(CNN) -- As an event attracting worldwide attention and mass media coverage, it is perhaps not surprising that the Olympics have, over the course of their history, served as a platform for all manner of political statements and protests.
From the Nazis' manipulation of the 1936 Berlin Games to promote the myth of white Aryan supremacy, through to Cathy Freeman's iconic parading of the aboriginal flag at Sydney 2000, politics and the Olympics have never been too far apart, despite the best efforts of the International Olympic Committee to keep the competition rigorously neutral.
Of all the many occasions on which the Games have been used as a stage for political dissent, however, few, if any, were as powerful, or as eloquent, as the moment at the 1968 Mexico City Olympics when U.S. athletes Tommie Smith and John Carlos stood on the winner's podium and gave a Black Power salute in protest at continued racial oppression in their native America.
The action had its roots in the formation the previous year of the Olympic Project for Human Rights (OPHR).
Inspired by the growing U.S. Black Power movement, the Project's aim was to encourage black American athletes to boycott the 1968 Games as a means of highlighting American civil rights abuses.
As its founding statement declared: "We must no longer allow this country to use a few so-called Negroes to point out to the world how much progress she has made in solving her racial problems when the oppression of Afro-Americans is greater than it ever was."
Although the boycott itself failed to materialize, the OPHR's ideals were not forgotten by many of the black athletes who went to Mexico City, among them Smith and Carlos, both OPHR members.
When both men won medals in the 200 meters -- Smith the gold, Carlos the bronze -- they determined to hold a non-violent protest to draw attention to the plight of their fellow black Americans (the timing was especially poignant since Martin Luther King, the leader of the U.S. Civil Rights movement, had been assassinated only six months previously).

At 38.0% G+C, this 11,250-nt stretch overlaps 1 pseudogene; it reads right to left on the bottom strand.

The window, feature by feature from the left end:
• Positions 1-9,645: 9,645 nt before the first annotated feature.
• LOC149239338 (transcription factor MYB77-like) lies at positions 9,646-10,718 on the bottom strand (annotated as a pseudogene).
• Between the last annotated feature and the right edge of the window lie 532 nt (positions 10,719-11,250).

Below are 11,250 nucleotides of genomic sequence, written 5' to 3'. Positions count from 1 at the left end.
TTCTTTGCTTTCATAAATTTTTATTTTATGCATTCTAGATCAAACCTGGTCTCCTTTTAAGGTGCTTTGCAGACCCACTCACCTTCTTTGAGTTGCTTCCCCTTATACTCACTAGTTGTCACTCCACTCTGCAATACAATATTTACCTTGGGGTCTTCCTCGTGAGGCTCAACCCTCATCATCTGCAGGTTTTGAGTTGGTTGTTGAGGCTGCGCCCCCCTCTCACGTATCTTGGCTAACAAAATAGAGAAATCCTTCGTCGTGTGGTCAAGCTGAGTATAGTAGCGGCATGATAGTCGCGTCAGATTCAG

The two sprinters took to the winner's podium shoeless, wearing black socks (to represent the poverty of Afro-Americans), black scarves (to symbolize the horror of lynchings) and black gloves (as a mark of black unity and strength). Smith also carried a box containing an olive branch as an emblem of peace.
As the American flag was raised and the national anthem played they held up their fists -- Smith his right, Carlos his left -- in a Black Power salute.
Beside them silver medallist Peter Norman, a white Australian, sported an OPHR patch in order to show solidarity with their actions.
"I just couldn't salute the flag in the accepted manner," Smith later said, "because it didn't represent me fully, only asking me to be great on the track and then obliging me to come home and be just another nigger."
Although the protest was both dignified and peaceful, it provoked instant outrage among the U.S. athletics authorities. Smith and Carlos were suspended from their national team, stripped of their medals and expelled from the athletes' village.
The response back in America was even more hysterical. The Los Angeles Times condemned the athletes for what it described as a 'Nazi-like salute,' while Time Magazine ran a picture of the Olympic logo with the traditional Olympic motto "Faster, Higher, Stronger" replaced by the words "Angrier, Nastier, Uglier." Both men's families received death threats.
If there was anger, however, there was also widespread admiration for the men's courage in daring to defy Olympic protocol.
Mohammed Ali described it as "the single most courageous act of this century," while Wyomia Tyus, anchor of the U.S. women's gold-medal winning 4x100 meter relay team, dedicated the team's victory to the two ostracized sprinters.
Despite that, both men's athletics careers were badly damaged by their protest.
Although his 200-meters winning time set a new world record that was to stand for 11 years Smith never ran for the U.S. again, and was eventually forced to give up athletics and turn to American football instead.
Carlos was also cold-shouldered by the U.S. sporting establishment, and for years struggled to land a proper job
Neither, however, have any regrets about their iconic protest.
"I had no regrets, I have no regrets, I will never have any regrets," Smith said. "We were there to stand up for human rights and to stand up for black Americans. We wanted to make them better in the United States.''